Recent cybersecurity incidents, notably the sophisticated nation-state backed supply chain compromise of SolarWinds and the profoundly disruptive ransomware attack of the Colonial Pipeline, have placed the cybersecurity posture of the U.S. in sharp focus. Of particular interest to U.S. policymakers is understanding the lessons that can be learned from these significant cybersecurity incidents. The need for “greater visibility” into private sector cyber incidents has been a consistent message from the administration, which was brought a step closer to reality last month when President Biden signed an Executive Order (EO) on Improving the Nation’s Cybersecurity.
State of Play
President Biden’s EO lays the groundwork necessary for a more robust investigation and examination of cybersecurity incidents in the private sector. For example, the EO directs the development of new requirements that federal contractors and service providers will have to adhere to related to data retention and incident reporting. It also establishes a Cyber Safety Review Board (the Board) to review both federal and non-federal “significant cyber incidents.” ITI is encouraged to see that the Board’s composition includes relevant private sector stakeholders, evidencing the Biden Administration’s desire to deepen the public-private collaboration necessary to further the United States’ cybersecurity posture.
In the U.S., members of the U.S. Congress from both parties, as well as the influential Cyberspace Solarium Commission, are exploring proposals that aim to tackle the persistent challenge of creating a robust, collaborative exchange of cyber incident information. Indeed, U.S. Senator Mark Warner recently stated that mandatory reporting is “one of the few areas left where there’s broad bipartisan support.” As such, a broad spectrum of legislative efforts are emerging that require reporting of a range of cybersecurity incidents, some focusing on gathering security information from critical infrastructure owners and operators, and others aimed at protecting consumer privacy through mandatory data breach notification laws.
What is Incident Reporting?
It is important to distinguish between data breach notification laws and the concept of incident reporting. Data breach notification laws focus on protecting consumers through requiring companies to publicly disclose a compromise involving a consumer’s private information, such as a social security number or banking information. In the U.S., there are more than 50 state and local laws focused on data breach notification. Cybersecurity incident reporting is aimed at notifying government entities of a compromise and gathering the technical details about how the organization was compromised by hackers.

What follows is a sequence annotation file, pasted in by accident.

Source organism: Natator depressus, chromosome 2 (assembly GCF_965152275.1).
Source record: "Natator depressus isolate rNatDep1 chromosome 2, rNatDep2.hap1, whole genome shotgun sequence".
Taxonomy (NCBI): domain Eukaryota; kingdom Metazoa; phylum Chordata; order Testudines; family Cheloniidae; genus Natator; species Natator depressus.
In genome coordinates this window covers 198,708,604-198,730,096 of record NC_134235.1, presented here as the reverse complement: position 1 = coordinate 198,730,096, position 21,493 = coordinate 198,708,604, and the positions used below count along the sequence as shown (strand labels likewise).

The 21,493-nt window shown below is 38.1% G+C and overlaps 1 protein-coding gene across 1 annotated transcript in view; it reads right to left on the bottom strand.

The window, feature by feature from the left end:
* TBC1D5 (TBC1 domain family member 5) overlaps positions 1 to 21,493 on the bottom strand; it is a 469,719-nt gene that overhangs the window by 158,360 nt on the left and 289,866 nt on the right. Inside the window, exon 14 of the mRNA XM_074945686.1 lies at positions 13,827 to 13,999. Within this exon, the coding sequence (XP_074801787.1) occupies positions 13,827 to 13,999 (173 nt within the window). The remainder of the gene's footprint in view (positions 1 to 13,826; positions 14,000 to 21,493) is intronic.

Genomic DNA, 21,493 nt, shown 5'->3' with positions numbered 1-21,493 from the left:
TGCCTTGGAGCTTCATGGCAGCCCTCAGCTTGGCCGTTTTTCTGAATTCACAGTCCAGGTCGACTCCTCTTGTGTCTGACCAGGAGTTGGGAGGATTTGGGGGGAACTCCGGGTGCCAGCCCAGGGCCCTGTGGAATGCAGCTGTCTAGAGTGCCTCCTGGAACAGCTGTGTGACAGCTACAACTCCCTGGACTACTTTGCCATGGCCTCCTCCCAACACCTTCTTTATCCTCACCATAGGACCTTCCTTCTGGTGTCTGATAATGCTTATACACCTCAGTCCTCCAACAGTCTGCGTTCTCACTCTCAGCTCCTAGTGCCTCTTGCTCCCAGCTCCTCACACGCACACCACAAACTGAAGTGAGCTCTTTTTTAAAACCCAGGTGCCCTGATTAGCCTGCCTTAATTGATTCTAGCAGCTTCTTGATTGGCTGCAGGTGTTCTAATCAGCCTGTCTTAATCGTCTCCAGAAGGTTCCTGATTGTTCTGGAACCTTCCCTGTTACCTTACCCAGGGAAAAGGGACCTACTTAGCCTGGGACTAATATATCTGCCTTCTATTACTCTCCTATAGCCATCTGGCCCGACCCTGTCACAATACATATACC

This distinction is significant as the policy foundations and legal concepts applicable to data breach notification are not analogous to the challenges facing computer forensic specialists, incident responders, or federal law enforcement or homeland security. The focus of an incident report to the Federal Bureau of Investigation (FBI) or Cybersecurity and Infrastructure Security Agency (CISA) will contain information on the tactics, techniques, and procedures of a hacker, the technical details of the vulnerability that the hackers exploited, and the kinds of systems that were compromised. As the Colonial Pipeline attack exemplifies, not all significant cyberattacks that may be worthy of reporting to federal authorities are data breaches.
It is also important to differentiate between cyber threat information sharing and cyber incident reporting. The former is focused on getting ahead of hackers, while the latter is aimed at investigating, mitigating, and responding to a compromise that has already occurred. If cybersecurity incident notification looks at the past, then threat information sharing is about the future. Sharing threat information helps entities better understand and assess cybersecurity risks so that network defenders can work to prevent an incident from occurring. In the U.S., the Cybersecurity Act of 2015 is the primary legal foundation for such information-sharing, providing privacy safeguards and liability protections for entities that engage in bidirectional sharing of cyber threat information between the private-sector and federal government.
Why Incident Reporting Matters and Key Considerations
Getting an incident reporting regime right is important, and there are many complex questions associated with developing and implementing such a regime. ITI is exploring policy considerations raised by proposed security incident reporting regimes, with an emphasis on reporting surrounding significant incidents and not the regular sharing of threat information. ITI will focus on a range of questions relevant to developing a robust and effective public-private collaboration that explores the forensic details of the incident. These include:
- What is the threshold for a cybersecurity incident to be relevant enough to be reported to federal actors?
- What is a feasible reporting timeline?
- Which entity or entities, such as third-parties or vendors, should be responsible for reporting incidents?
- Which federal agency or agencies should be the recipient of cyber incident information?
- What are the relevant categories of information necessary for an effective incident report?
ITI and our members strongly believe that cybersecurity is a shared responsibility that requires collaboration between public and private sector actors. We appreciate the Biden Administration’s and Congress’ attention to these complex issues. Notably, the Biden Administration’s EO on cybersecurity makes numerous references to developing the standards, guidelines, and policies based on stakeholder engagement and feedback. ITI is eager to continue to engage with U.S. policymakers to share views on these and other proposals.